Thursday, June 27, 2013

A Marian monogram and more

click photo to enlarge
The remains of original medieval painting is reasonably common in English churches though often it is in fragmentary form; for example details that have been uncovered during a restoration. However, there are some churches that retain fairly extensive schemes of wall painting, more have traces on roof timbers and quite a few, especially in Norfolk and Suffolk still have their painted rood screens. This kind of painting has sometimes been subject to sensitive restoration but often it appear to be entirely original work.

I recently came across a painted rood screen in Cambridgeshire at Ickleton church. The artwork was not as extensive or detailed as the East Anglian examples - there was no attempt as figure painting for example - but what it did have that caught my eye was a pair of fine monograms that were painted in colours that I really like. They were on the nave side of the rood screen doors. On the right was what is often called a "Marian monogram", one of the ways in which a couple of ornate letters (here Ms) decoratively entwined are used to represent the Virgin Mary. On the left was another monogram with the letters IHS, the semi-Latinized version of the first three letters of Christ's name written in Greek (IHΣOYΣ).

The two main colours the designer had chosen were fire-brick red and bottle green, reversing the colours on each door and using gold for the main lettering and for highlights in the cusp flowers and the surrounding leaf-like decoration. It is simple, effective and the colours are very well chosen. It is something of a minor tragedy that the puritanical outlook of the Reformation largely banished colour from English churches. Wall paintings were white-washed over, roof timbers were often painted too, or the colour was allowed to fade.  Pulpits, rood screens, reredos and other wood was similarly stripped of colour. It was not until the 1840s and the influence of the The Oxford Movement; of architects such as A.W.N. Pugin and writers and critics of the standing of John Ruskin, that colour on a medieval scale began to be seen again in English churches. It was principally the new buildings that were so adorned, and even then not all welcomed it. Many saw it as "Roman" and continued to prefer the more austere browns, blacks, greys and whites that had prevailed for a couple of centuries. It takes examples such as the woodwork in today's photographs to remind us that our churches during the medieval period were much more colourful places than they often are today.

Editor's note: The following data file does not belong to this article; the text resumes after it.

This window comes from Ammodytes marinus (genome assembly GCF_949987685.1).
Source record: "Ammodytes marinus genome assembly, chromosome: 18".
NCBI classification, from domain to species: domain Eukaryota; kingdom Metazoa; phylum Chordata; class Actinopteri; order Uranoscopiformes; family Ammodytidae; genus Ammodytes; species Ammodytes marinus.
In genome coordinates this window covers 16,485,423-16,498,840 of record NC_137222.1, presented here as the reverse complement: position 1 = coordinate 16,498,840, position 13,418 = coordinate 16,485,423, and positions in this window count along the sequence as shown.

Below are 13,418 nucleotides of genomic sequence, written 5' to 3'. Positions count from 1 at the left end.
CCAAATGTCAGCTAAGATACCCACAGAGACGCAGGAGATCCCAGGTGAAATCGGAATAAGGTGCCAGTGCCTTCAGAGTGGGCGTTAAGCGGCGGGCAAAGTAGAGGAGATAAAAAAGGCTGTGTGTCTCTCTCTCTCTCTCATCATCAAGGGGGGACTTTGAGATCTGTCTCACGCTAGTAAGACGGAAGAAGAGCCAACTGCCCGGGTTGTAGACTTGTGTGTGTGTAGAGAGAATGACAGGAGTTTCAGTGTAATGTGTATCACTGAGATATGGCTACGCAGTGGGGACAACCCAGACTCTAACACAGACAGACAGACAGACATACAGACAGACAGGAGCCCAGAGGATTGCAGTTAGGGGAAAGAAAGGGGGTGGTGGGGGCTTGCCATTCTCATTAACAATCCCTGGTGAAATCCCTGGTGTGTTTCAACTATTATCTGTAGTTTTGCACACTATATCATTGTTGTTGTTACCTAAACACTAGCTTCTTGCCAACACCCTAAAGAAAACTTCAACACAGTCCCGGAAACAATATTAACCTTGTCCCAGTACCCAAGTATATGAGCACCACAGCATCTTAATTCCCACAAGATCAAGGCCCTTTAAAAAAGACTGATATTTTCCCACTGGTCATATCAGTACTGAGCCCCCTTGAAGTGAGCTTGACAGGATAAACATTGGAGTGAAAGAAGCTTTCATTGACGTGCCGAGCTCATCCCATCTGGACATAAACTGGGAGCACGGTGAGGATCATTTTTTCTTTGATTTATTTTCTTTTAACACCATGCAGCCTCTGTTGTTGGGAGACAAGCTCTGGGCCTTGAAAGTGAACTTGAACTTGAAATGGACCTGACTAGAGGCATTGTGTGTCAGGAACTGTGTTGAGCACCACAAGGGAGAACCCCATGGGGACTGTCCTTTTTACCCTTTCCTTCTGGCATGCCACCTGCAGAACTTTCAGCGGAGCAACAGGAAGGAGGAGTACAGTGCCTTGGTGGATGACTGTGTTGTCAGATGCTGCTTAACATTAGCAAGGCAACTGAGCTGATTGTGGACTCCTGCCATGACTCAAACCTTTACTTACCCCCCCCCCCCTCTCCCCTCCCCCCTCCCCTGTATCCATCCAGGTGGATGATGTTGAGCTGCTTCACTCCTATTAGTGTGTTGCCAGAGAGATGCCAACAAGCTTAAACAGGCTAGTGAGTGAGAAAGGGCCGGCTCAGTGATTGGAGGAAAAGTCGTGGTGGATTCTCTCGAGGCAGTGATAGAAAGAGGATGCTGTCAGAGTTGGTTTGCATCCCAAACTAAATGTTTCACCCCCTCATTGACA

photographs and text © Tony Boughen

Photo 1
Camera: Sony RX100
Mode: Aperture Priority
Focal Length: 30.1mm (81mm - 35mm equiv.)
F No: f4.5
Shutter Speed: 1/100
ISO: 2500
Exposure Compensation:  -0.3 EV
Image Stabilisation: On